Texas’ Medicaid waiver is a ‘canary in the coal mine’ for abortion carve-outs – ModernHealthcare.com
Texas lost federal funding for its family planning program known as Healthy Texas Women in 2013 after it stopped reimbursing for services performed at Planned Parenthood. Since then, the program has been totally state-funded.
Now facing a $2 billion budget shortfall, Texas is looking for ways to reduce spending. The state on Friday posted a draft Medicaid waiver seeking up to $300 million in federal funds to continue Healthy Texas Women for another five years through 2023.
If the waiver is granted, the impact could ripple far beyond Texas and jeopardize care for millions of women.
“The concern is that this would set a precedent for federal approval of family planning programs that excludes providers that provide abortions and their affiliates,” said Stacey Pogue, a public policy analyst for the Austin, Texas-based Center for Public Policy Priorities.
Of the more than 74 million people on Medicaid, nearly 17 million are non-elderly women who depend on Planned Parenthood as their primary source of essential healthcare. None of these women are getting abortions paid for by the program as that’s prohibited by federal law. Instead, a Planned Parenthood clinic is often where they see their primary-care docs or get screenings for ailments such as breast cancer.
Prohibiting willing providers from seeing Medicaid patients is prohibited by federal law, but state officials are hopeful the CMS under Trump will allow it to test this new family planning vision.
“We’ve been encouraged to present new and innovative ideas to CMS for discussion for possible funding,” said Carrie Williams, spokeswoman for Texas’ state health department. “There is a new administration, and we’re looking at what opportunities may exist for us.”
Patients relying on Planned Parenthood or those with doctors who are affiliated with any provider that supports or performs abortions could find themselves displaced if Texas and similar states are granted this kind of Medicaid waiver.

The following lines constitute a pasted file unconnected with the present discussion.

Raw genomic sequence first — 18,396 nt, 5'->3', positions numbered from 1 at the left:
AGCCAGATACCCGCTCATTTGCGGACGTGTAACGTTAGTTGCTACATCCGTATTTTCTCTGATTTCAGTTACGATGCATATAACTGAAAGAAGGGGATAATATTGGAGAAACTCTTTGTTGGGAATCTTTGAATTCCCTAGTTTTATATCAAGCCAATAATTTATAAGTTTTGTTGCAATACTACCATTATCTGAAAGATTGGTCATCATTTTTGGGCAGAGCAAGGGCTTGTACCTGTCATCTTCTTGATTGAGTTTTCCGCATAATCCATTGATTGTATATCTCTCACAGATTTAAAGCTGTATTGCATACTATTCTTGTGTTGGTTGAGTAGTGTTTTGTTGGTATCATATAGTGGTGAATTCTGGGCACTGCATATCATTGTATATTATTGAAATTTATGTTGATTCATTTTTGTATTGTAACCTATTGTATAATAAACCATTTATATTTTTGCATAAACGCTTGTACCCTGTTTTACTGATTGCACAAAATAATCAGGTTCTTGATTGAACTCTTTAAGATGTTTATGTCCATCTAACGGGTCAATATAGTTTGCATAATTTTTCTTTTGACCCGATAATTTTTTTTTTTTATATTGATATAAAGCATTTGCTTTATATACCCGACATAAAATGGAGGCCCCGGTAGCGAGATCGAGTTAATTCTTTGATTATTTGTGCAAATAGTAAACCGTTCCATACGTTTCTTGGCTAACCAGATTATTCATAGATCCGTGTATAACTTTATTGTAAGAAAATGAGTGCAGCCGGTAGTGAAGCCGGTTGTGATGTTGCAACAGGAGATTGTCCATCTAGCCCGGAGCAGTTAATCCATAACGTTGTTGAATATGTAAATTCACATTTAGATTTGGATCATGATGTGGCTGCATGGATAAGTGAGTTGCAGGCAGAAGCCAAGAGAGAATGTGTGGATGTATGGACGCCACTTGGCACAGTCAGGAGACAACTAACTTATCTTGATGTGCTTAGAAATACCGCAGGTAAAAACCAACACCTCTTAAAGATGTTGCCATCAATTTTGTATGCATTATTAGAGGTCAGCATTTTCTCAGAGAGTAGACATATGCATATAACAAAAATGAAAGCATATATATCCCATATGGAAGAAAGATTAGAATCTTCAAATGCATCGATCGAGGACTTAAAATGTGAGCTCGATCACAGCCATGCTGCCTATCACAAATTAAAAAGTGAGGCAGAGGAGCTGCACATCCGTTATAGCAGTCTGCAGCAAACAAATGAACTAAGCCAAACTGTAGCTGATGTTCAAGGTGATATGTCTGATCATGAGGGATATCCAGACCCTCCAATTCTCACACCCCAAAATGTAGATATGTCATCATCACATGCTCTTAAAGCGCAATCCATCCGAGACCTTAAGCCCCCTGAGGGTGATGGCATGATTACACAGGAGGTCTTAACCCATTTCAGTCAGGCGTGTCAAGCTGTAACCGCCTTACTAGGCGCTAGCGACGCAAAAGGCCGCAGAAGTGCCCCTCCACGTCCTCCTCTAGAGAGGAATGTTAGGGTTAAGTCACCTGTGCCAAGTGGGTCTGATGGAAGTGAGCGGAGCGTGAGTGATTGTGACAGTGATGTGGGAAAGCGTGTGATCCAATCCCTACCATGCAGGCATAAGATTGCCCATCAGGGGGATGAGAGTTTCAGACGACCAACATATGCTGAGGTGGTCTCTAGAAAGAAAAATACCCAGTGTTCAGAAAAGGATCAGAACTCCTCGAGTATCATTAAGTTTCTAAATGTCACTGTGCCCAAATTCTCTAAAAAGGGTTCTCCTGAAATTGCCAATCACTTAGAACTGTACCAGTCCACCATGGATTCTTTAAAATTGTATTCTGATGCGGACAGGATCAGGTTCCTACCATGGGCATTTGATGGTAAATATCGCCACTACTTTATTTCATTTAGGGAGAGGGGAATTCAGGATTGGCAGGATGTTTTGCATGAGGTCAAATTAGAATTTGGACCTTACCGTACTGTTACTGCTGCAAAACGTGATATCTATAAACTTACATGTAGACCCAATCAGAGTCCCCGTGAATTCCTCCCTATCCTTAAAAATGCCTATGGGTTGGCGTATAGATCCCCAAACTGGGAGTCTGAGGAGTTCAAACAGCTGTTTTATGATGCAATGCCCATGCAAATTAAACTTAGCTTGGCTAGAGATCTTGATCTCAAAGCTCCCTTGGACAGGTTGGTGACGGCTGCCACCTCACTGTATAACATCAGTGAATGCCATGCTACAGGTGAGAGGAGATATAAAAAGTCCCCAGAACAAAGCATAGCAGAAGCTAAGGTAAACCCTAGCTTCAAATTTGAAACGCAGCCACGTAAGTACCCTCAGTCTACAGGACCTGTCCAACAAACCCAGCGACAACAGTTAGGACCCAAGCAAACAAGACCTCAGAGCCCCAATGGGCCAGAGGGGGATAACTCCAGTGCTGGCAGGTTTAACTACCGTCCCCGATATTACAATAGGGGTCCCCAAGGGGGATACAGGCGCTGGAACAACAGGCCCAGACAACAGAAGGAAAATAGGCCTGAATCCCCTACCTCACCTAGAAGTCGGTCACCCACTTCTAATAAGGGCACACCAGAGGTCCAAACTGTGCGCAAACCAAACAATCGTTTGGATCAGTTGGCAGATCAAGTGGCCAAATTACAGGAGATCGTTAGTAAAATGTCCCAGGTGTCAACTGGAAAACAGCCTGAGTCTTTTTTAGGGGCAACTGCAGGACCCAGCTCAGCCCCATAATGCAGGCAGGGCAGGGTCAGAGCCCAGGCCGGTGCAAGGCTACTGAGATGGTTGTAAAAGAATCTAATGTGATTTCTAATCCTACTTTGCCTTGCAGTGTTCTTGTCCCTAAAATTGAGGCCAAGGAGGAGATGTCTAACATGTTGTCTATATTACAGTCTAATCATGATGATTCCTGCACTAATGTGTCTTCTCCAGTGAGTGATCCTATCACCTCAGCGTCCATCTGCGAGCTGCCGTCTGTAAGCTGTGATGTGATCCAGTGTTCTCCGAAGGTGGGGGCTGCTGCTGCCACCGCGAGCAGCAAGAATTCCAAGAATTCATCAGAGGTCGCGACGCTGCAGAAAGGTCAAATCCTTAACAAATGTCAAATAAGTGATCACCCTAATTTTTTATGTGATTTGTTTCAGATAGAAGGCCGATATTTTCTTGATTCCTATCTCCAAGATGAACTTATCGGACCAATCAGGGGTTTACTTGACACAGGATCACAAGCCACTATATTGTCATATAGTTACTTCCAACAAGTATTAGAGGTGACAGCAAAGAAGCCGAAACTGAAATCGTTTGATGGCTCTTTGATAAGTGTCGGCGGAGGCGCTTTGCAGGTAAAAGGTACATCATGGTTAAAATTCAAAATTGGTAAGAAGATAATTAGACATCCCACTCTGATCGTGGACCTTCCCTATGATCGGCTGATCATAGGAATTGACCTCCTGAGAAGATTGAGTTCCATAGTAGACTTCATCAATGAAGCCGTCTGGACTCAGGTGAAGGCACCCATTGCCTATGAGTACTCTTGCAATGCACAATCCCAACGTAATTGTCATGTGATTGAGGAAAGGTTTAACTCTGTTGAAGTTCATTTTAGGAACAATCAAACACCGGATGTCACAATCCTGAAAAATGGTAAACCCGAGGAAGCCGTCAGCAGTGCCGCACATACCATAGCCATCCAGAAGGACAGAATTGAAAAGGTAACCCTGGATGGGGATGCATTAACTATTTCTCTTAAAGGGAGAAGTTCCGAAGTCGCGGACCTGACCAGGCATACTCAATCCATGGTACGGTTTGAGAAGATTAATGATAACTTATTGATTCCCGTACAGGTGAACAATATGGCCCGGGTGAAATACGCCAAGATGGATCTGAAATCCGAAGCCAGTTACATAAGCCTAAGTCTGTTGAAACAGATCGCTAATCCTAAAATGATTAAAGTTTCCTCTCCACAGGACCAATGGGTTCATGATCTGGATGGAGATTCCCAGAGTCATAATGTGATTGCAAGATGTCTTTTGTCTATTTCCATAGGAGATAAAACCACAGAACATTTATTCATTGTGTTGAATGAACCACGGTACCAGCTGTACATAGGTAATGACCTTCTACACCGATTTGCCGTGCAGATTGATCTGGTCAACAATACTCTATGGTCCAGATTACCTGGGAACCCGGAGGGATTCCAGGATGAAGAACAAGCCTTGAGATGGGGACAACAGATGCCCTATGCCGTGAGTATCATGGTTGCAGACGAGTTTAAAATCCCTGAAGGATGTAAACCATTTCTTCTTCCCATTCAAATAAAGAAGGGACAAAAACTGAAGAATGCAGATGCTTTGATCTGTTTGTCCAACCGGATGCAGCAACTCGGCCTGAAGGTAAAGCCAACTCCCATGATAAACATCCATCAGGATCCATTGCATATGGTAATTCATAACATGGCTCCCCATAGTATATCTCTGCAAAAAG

Under the Healthy Texas Women program, doctors must sign a contract that stipulates that they can’t bill the program if they promote elective abortions or are affiliated with a group that performs or promotes elective abortions.
Texas’ waiver is “a canary in a coal mine” for other states, as Healthy Texas Women has created access to care problems for low-income women that could be replicated elsewhere, according to Blake Rocap, legislative counsel for NARAL Pro-Choice Texas.
Healthy Texas Women has only served approximately 200,000 women as of March. However, there are as many as 1.8 million low-income women in the state in need of publicly subsidized family planning services, Rocap said.
Out of 298,000 providers registered in the Medicaid program, only 5,000 are a part of the Healthy Texas Women program, according to state estimates.
Advocates have said that the Healthy Texas Women provider network isn’t providing beneficiaries with adequate care because the doctors have small Medicaid practices or aren’t knowledgeable about family planning.
University of Texas researchers found that claims for injectable contraceptives fell 31.1% and Medicaid-covered childbirths rose 27% during the first two years of Texas’ Planned Parenthood ban.
Still, some experts support the CMS approving the waiver because its unclear if Texas will be able to continue family planning services at all, given the state’s budget woes.
“Receipt of the federal funds, in a tough budget year, will help offset the need for devastating cuts to Medicaid eligibility for a pregnant women and/or Medicaid payments to physicians,” said Marcus Cooper a spokesman for the Texas Medical Association. “TMA wants to preserve state capacity to serve women in need .”
Texas wouldn’t send a waiver to the CMS for a program that harms a patient’s ability to get the care they need, according to Billy Millwee, a health policy consultant at Sellers Dorsey and former Medicaid director for Texas
“Federal Medicaid waivers come with strict accountability requirements,” Millwee said. “My sense is that Texas will be able to demonstrate adequate access to care.”
Texas’ Healthy Texas Women program also requires teenagers to get parental approval before accessing family planning services. Although many states don’t have similar requirements at the moment, they could adopt similar limitations in their Medicaid waivers, according to Yvonne Gutierrez, executive director of Planned Parenthood Texas Votes, the group’s political arm.
Adding that limitation could spark an increase in unplanned pregnancies or sexually transmitted diseases. Texas has seen a 13% increase between 2012 and 2015 in the number of residents with HIV and an 11% uptick in women living with the virus, according to state data.
Texas officials are accepting comments on the draft waiver through June 12. They will host a public meeting June 9 to discuss the waiver.